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Twenty Thousand Leagues under the Sea by Jules Verne
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and the peculiar life with which it seemed endowed. If it was a whale,
it surpassed in size all those hitherto classified in science.
Taking into consideration the mean of observations made at divers times--
rejecting the timid estimate of those who assigned to this object
a length of two hundred feet, equally with the exaggerated opinions
which set it down as a mile in width and three in length--we might fairly
conclude that this mysterious being surpassed greatly all dimensions
admitted by the learned ones of the day, if it existed at all.
And that it DID exist was an undeniable fact; and, with that tendency
which disposes the human mind in favour of the marvellous, we can understand
the excitement produced in the entire world by this supernatural apparition.
As to classing it in the list of fables, the idea was out of the question.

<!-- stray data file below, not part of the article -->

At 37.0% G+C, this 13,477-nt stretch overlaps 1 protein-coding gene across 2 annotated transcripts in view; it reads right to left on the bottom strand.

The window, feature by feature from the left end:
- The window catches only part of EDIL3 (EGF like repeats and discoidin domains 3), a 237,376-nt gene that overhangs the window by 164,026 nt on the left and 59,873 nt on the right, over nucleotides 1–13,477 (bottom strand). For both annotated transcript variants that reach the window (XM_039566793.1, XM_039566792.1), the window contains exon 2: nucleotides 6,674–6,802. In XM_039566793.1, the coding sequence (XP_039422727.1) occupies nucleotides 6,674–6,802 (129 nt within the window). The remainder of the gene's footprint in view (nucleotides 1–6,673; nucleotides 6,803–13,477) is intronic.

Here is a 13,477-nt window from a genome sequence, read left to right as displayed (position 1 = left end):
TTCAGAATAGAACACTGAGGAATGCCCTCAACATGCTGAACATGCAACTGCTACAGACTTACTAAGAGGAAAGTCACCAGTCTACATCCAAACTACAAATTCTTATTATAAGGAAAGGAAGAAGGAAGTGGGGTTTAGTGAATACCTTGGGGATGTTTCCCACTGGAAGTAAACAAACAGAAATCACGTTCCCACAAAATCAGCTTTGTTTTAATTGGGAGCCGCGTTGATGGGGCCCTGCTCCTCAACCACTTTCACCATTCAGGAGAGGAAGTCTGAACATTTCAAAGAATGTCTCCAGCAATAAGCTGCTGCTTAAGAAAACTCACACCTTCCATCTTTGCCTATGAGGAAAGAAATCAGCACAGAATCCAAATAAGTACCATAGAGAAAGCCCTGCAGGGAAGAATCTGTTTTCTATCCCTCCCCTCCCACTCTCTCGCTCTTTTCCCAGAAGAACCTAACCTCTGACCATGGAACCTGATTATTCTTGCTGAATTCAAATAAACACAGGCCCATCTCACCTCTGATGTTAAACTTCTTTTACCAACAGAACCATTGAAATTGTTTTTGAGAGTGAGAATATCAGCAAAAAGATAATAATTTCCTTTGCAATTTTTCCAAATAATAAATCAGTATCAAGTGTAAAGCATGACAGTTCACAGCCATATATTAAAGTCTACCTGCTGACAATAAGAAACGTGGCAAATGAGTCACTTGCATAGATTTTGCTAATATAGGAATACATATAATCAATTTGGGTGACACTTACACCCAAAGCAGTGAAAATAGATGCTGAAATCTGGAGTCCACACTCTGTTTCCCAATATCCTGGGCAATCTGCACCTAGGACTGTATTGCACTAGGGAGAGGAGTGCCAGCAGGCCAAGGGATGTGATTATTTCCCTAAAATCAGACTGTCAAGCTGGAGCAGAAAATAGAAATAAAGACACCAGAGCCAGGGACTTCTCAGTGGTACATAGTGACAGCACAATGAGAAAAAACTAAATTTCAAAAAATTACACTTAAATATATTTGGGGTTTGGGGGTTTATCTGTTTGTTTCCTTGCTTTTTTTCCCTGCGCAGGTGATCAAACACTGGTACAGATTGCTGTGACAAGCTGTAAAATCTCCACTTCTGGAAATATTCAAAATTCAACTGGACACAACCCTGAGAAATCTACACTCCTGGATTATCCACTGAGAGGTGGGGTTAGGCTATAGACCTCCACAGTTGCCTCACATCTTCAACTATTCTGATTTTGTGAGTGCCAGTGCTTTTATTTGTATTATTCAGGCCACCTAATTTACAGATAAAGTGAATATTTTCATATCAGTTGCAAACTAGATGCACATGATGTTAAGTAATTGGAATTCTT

On the 20th of July, 1866, the steamer Governor Higginson,
of the Calcutta and Burnach Steam Navigation Company, had met
this moving mass five miles off the east coast of Australia.
Captain Baker thought at first that he was in the presence of an
unknown sandbank; he even prepared to determine its exact position
when two columns of water, projected by the mysterious object,
shot with a hissing noise a hundred and fifty feet up into the air.
Now, unless the sandbank had been submitted to the intermittent
eruption of a geyser, the Governor Higginson had to do neither
more nor less than with an aquatic mammal, unknown till then,
which threw up from its blow-holes columns of water mixed with
air and vapour.

Similar facts were observed on the 23rd of July in the same year,
in the Pacific Ocean, by the Columbus, of the West India
and Pacific Steam Navigation Company. But this extraordinary
creature could transport itself from one place to another